I don’t usually do that. Usually, there is never enough time and the available one goes exclusively for the above-mentioned list of attractions. From time to time, however, it happens to station myself somewhere for a longer period of time. For example, a few years ago I was running a project to exchange experiences with Flanders in the field of rural tourism, and the exchange included a seven-day study trip to the Bruges region at the end of October. There was practically no time for sightseeing, because we were gathering the desired experience all day long, including by getting acquainted with specific rural tourism sites.
This is what a rural guest house Flemish style looks like. Its name was The House of Roses, although due to the season we did not see any roses. But, to return to the topic, our opportunities for extracurricular tourism were limited to evening walks around Bruges after “classes”. The museums were already closed, it was getting dark early and there was no opportunity for good photos, but on the other hand, the chocolate shops and the cafes were temptingly at our disposal. The Flemish made everything from chocolate, even things that, as Terry Pratchett used to say, you couldn’t share with your old mother without embarassment. Here is a relatively safe showcase:
Apart from chocolate, I remember two things from Bruges. The first is the central square, on the one side with very serious buildings such as the City Hall, the strict city bell tower, etc., and on the other – frivolously colorful narrow and tall houses, glued to each other and supported by the awnings of cafes and restaurants below. And in front of them – a parking lot for horse-drawn carriage transport, from which we failed to take advantage. A typical view of Flanders.
The second thing remaining in my memory, which we also did not take advantage of, were the canals, for which Bruges is sometimes called “Chocolate Venice” or “Little Venice”. Cutting through the heart of the city as a second circulatory system and an alternative mode of transportation. I have seen many colorful photos of Bruges with canals, sun, flowers and even some huge whale statues, but in our late October and evening conditions, we managed to achieve only a slight gloomy resemblance, and not devoid of intruders.
And while we are still talking about water, one day they took us to the North Sea port of Ostend, which ‘looks’ from Flanders almost to the mouth of the Thames to the west. The strange metal tree-like structure protruding from the edge of the sea, which you can see in the top photo, is enigmatic for the city. I personally have to admit that I didn’t appreciate it much then, as I was busy clutching the sides of my jacket so that I wouldn’t be suddenly undressed by the north wind. However, I was definitely impressed by how the Flemings built themselves a beach in the water.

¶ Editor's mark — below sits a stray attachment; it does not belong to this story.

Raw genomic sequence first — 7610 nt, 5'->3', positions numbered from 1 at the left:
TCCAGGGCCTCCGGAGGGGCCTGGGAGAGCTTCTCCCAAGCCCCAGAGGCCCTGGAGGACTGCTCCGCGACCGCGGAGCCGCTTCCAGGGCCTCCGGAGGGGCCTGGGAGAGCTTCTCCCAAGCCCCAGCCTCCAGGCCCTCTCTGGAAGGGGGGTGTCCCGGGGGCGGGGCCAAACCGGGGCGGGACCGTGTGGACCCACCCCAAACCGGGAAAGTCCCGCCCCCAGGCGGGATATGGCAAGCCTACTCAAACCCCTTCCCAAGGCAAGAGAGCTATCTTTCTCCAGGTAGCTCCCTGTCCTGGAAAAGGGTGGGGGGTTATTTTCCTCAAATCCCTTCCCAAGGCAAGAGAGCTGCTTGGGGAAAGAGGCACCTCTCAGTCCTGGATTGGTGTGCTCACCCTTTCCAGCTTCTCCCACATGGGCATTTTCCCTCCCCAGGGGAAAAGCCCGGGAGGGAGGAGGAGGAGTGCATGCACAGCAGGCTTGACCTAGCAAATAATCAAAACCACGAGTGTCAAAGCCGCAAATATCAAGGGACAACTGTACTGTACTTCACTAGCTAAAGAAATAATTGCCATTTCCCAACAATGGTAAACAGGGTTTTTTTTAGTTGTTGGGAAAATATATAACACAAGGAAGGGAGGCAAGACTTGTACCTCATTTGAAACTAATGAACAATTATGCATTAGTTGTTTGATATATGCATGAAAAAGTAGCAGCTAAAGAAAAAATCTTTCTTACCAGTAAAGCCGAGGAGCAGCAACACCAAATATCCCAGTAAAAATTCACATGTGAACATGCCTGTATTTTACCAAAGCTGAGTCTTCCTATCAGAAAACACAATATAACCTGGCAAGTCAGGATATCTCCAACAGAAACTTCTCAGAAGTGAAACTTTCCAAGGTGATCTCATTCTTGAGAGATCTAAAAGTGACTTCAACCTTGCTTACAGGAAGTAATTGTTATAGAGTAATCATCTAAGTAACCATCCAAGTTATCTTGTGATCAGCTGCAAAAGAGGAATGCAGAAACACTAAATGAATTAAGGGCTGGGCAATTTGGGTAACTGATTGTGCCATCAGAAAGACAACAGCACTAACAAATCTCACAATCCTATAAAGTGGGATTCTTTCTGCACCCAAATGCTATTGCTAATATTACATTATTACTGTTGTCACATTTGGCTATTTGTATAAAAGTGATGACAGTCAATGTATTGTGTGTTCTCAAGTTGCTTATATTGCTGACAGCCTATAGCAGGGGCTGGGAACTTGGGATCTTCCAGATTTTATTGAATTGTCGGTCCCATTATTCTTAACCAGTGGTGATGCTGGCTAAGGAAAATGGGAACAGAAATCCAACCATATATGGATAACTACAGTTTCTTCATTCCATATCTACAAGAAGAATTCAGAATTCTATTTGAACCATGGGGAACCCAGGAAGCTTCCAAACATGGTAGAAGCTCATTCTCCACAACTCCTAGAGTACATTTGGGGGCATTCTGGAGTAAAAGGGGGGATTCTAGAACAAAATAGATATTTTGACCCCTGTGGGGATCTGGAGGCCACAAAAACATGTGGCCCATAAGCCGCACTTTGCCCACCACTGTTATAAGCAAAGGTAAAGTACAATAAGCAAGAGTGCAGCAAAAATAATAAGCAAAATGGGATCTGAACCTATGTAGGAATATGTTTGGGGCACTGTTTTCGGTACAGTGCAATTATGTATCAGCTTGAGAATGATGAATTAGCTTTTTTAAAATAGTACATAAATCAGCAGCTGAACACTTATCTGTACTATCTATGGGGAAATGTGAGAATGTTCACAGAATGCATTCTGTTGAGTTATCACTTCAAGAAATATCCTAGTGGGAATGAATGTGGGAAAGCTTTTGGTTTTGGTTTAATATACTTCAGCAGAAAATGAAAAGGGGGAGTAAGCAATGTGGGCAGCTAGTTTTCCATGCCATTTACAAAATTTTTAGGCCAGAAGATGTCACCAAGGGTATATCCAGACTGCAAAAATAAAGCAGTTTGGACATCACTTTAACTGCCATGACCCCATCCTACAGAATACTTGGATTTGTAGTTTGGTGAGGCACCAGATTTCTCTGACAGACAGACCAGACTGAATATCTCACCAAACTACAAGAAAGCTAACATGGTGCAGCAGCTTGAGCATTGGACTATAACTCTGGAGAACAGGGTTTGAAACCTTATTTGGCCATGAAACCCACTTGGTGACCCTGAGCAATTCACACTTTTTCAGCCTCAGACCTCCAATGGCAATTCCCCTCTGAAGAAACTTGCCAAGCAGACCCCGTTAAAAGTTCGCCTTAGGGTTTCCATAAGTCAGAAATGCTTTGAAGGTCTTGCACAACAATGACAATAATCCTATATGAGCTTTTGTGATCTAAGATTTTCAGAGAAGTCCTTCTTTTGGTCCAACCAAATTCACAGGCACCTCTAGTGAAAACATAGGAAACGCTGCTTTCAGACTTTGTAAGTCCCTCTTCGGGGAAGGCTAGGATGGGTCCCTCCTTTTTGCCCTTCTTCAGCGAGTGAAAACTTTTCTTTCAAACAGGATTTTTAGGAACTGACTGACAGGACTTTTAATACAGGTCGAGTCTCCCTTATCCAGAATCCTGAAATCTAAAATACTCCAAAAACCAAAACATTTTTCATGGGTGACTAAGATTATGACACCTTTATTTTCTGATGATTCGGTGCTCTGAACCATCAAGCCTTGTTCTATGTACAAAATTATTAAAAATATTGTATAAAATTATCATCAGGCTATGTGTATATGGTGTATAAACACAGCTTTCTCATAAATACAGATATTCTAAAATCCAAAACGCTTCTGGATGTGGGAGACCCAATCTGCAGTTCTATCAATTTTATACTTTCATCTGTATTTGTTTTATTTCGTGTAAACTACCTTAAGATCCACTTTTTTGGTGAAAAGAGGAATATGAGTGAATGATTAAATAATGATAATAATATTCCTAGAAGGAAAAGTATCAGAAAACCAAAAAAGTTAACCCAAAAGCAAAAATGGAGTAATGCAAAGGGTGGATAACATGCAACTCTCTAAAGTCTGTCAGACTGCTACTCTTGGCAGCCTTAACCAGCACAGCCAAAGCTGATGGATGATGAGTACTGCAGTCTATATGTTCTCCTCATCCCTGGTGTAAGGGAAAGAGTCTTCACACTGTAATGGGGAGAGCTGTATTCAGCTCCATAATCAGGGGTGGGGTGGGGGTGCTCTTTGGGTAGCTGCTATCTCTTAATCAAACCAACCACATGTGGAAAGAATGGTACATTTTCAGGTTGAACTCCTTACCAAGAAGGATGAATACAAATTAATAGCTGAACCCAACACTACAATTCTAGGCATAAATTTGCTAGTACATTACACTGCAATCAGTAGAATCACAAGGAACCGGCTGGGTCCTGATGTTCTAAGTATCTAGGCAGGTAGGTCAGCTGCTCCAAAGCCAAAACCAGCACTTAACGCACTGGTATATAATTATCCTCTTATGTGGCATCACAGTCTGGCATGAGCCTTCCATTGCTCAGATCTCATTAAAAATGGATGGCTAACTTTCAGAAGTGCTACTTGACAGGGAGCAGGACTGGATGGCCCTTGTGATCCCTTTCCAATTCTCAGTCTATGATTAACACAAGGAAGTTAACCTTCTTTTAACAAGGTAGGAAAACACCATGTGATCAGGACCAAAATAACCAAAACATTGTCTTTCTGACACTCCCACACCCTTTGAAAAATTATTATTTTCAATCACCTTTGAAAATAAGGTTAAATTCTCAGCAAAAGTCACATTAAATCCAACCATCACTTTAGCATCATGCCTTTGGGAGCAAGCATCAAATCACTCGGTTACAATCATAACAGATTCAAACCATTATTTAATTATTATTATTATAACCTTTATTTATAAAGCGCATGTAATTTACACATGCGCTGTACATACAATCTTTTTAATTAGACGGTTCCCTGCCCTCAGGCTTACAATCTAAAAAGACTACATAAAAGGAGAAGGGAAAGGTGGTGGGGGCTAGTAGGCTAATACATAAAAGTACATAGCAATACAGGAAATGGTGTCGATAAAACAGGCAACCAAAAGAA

I also happened to visit Brussels while I was in Flanders, albeit for a very short time and completely unforeseen. It so happened that one of my fellow collectors of Flemish tourism experience saw on the morning of our last day that members of a passing Japanese group were leaving their luggage in front of the rooms when they went down for breakfast, and decided that it was some local custom to follow. That the Japanese loaded his luggage with theirs and set off in an unknown direction was the small problem. The bigger one was that his international passport was inside. This is how I arrived with him in Brussels earlier than the others to catch the Bulgarian embassy.
The building above is, unfortunately, not the Bulgarian embassy in Belgium, but part of the Grand Square in Brussels, the so-called Grand Place. Extremely impressive and beautiful spot, one can spend hours there just staring at the decorations of the facades. It is obvious that they are the work of the richest and most influential people of their time, namely the heads of guilds in the late 17th century. My only regret was that again, due to seasonal circumstances, the flower markets, which often cover the whole square and give it a simply indescribable appearance, were only partially present.
Here I conclude with another memory of chocolate, in one of the side streets of Grand Place. Living in complete ignorance of the French language, I decided that the name was something like “The Grand Gourmet” (La Cure Gourmande), and I really liked it. Later it turned out that it should be translated more like “The Greedy Medicine”, which I liked less. No matter the name, however, the interior was like a magical dream for all confectionery lovers. And just look at what the windows promised us – a meeting with a “biscuitier”, “chocolatier” and other suppliers of sugar (sucrecuitier). A splendid farewell memory from Flanders!